At the Forefront of the Smart Grid: Empowering Consumers in Naperville, Illinois
Naperville, Illinois, is a suburban community located outside of Chicago. Typical in many ways, Naperville is the fifth largest city in Illnois and an active, engaged citizenry that is environmentally conscious and technically savvy. In fact, the National Renewable Energy Laboratory’s recent assessment of leading utility green power programs ranks Naperville as No. 5 in the nation in percentage of customer participation. Additionally, about one-quarter of Naperville’s electricity customers pay their bills on-line, which is about twice the national average.
With community interest and know-how, the City of Naperville (Naperville) – a municipal electric utility – has been investing in distribution automation (DA) systems for more than a decade. DA is a term that describes sensors and automated switches on distribution systems that provide real-time information of system conditions permitting faster and more immediate response times leading to more efficient and reliable operations. Naperville has recently launched efforts to engage consumers to take on a bigger role in managing their power consumption, which will help lower peak demands and electricity costs. These investments, which have been augmented by Recovery Act funding from the U.S. Department of Energy’s Smart Grid Investment Grant (SGIG) program, include automating the City’s entire electric distribution grid and deploying smart meters City-wide.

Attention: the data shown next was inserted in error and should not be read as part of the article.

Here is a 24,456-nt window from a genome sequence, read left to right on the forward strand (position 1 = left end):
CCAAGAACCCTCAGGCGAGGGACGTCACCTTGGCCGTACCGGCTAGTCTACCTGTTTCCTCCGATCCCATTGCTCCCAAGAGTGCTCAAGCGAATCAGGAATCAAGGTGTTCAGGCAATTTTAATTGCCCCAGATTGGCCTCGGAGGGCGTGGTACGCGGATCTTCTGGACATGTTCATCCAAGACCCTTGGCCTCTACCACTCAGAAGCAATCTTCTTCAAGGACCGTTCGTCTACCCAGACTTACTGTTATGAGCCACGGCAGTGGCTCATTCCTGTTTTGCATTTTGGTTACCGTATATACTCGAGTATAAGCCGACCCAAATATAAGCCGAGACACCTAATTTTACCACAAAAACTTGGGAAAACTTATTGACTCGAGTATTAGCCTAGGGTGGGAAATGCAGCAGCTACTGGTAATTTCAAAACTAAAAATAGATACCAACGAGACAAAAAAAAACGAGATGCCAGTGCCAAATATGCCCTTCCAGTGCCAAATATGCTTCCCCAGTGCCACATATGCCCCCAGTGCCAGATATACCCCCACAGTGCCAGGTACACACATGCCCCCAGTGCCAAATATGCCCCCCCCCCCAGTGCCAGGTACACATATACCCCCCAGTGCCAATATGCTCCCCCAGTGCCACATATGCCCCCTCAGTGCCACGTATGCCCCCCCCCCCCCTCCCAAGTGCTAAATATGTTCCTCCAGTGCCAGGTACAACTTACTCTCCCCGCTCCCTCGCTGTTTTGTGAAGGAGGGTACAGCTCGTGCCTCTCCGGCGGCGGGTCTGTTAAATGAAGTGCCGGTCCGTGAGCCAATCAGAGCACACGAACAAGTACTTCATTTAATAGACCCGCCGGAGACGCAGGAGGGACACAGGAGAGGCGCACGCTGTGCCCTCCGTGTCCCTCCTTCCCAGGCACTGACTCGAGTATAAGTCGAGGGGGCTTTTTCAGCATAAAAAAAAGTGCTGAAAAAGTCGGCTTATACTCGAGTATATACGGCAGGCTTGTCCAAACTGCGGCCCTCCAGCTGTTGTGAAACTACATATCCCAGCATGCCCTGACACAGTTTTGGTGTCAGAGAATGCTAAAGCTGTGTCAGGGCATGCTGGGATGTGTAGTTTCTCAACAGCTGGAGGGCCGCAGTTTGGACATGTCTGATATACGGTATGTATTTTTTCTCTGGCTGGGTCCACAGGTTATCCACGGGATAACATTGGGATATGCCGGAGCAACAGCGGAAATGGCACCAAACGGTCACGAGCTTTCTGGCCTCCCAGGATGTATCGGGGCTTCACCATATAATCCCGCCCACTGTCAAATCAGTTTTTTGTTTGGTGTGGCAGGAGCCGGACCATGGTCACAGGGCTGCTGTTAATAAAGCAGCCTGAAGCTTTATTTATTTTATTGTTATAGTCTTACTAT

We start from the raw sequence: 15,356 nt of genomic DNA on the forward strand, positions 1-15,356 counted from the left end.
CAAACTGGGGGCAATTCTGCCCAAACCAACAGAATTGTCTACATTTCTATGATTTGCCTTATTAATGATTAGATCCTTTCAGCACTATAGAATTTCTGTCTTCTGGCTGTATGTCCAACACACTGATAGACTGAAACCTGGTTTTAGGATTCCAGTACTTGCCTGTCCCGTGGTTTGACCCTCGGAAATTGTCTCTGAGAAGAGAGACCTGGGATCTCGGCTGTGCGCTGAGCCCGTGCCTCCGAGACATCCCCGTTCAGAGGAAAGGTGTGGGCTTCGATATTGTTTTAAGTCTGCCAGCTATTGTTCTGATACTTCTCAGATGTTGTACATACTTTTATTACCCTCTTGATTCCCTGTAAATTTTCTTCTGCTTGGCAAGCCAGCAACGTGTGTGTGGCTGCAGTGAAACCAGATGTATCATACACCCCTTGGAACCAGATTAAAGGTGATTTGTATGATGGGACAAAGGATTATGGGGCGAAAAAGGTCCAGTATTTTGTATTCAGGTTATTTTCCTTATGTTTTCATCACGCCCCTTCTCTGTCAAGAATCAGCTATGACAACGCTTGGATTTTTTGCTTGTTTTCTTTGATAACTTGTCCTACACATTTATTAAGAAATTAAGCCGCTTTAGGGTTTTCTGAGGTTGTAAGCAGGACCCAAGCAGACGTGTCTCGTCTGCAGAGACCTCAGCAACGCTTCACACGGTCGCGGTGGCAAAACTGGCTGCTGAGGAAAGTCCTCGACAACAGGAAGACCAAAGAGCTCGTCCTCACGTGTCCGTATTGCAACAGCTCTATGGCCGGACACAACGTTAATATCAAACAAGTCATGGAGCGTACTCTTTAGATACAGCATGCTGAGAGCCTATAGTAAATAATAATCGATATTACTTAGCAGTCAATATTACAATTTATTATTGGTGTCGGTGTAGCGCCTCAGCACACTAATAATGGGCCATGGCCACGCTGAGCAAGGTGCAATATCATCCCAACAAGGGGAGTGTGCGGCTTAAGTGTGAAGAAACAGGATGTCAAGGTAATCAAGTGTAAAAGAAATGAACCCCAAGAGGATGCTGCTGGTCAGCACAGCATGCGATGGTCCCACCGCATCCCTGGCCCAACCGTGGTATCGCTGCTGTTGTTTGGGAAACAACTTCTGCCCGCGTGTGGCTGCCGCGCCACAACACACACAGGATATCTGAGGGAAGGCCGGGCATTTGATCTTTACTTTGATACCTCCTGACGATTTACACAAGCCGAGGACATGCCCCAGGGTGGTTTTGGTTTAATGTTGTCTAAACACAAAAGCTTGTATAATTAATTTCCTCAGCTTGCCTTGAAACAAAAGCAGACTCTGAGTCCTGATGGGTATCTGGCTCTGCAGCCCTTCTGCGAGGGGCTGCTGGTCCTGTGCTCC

Naperville began its grid modernization in the late 1990s with a series of upgrades: (1) installing supervisory control and data acquisition (SCADA) systems in all substations which provide greater information for system operators, (2) deploying automated switches at strategic points along the grid which allow the system to respond to disturbances more precisely, and (3) burying underground more than 90 percent of its overhead power lines. Concurrent with these DA improvements, the City’s system grew substantially during this same period to accommodate large population growth. The number of miles of electric lines maintained by Naperville almost doubled, and the number of customers grew by more than 14 percent. These increased system needs are being addressed with a modernized distribution system that has been shown to be more reliable.
The DA investments have resulted in measurable decreases in the length of service interruptions as measured by the System Average Interruption Duration Index (SAIDI). Every year since 2001, Naperville’s annual SAIDI values have shown improvements ranging from 14 to 55 percent, depending on weather conditions and other factors. In addition, automatic restoration process decreases the number of trucks and repair crews being deployed in the field for maintenance and repair services. These benefits translate not only into superior reliability and service but also into savings for the City and its residents.
The DOE’s Smart Grid Investment Grant program came along at an opportune time for Naperville. With a project budget of almost $22 million – half of which is Recovery Act funds – Naperville has been able to complete deployment of DA equipment.